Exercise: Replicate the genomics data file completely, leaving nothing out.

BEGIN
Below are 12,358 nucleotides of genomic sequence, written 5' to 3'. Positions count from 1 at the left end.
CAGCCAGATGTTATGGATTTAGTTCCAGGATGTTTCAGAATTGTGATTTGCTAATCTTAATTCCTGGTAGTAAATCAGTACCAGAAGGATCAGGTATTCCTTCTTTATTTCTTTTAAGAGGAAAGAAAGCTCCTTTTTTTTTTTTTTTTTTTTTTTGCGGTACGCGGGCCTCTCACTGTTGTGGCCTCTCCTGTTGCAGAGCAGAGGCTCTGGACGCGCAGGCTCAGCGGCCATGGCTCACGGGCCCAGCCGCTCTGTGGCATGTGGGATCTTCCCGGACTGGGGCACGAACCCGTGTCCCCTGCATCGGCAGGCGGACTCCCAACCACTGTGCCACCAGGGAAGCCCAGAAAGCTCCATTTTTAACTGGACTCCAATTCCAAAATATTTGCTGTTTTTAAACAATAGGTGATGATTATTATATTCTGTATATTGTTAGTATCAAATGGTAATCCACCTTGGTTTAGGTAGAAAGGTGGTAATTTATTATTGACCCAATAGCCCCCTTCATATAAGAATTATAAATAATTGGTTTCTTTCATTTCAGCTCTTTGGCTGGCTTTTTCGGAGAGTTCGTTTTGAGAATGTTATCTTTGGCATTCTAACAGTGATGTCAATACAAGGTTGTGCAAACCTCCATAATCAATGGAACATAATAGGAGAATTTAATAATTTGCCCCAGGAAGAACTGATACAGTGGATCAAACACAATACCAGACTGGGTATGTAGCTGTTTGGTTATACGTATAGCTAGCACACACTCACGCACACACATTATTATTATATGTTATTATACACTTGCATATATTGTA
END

Below are 12,358 nucleotides of genomic sequence, written 5' to 3'. Positions count from 1 at the left end.
CAGCCAGATGTTATGGATTTAGTTCCAGGATGTTTCAGAATTGTGATTTGCTAATCTTAATTCCTGGTAGTAAATCAGTACCAGAAGGATCAGGTATTCCTTCTTTATTTCTTTTAAGAGGAAAGAAAGCTCCTTTTTTTTTTTTTTTTTTTTTTTGCGGTACGCGGGCCTCTCACTGTTGTGGCCTCTCCTGTTGCAGAGCAGAGGCTCTGGACGCGCAGGCTCAGCGGCCATGGCTCACGGGCCCAGCCGCTCTGTGGCATGTGGGATCTTCCCGGACTGGGGCACGAACCCGTGTCCCCTGCATCGGCAGGCGGACTCCCAACCACTGTGCCACCAGGGAAGCCCAGAAAGCTCCATTTTTAACTGGACTCCAATTCCAAAATATTTGCTGTTTTTAAACAATAGGTGATGATTATTATATTCTGTATATTGTTAGTATCAAATGGTAATCCACCTTGGTTTAGGTAGAAAGGTGGTAATTTATTATTGACCCAATAGCCCCCTTCATATAAGAATTATAAATAATTGGTTTCTTTCATTTCAGCTCTTTGGCTGGCTTTTTCGGAGAGTTCGTTTTGAGAATGTTATCTTTGGCATTCTAACAGTGATGTCAATACAAGGTTGTGCAAACCTCCATAATCAATGGAACATAATAGGAGAATTTAATAATTTGCCCCAGGAAGAACTGATACAGTGGATCAAACACAATACCAGACTGGGTATGTAGCTGTTTGGTTATACGTATAGCTAGCACACACTCACGCACACACATTATTATTATATGTTATTATACACTTGCATATATTGTA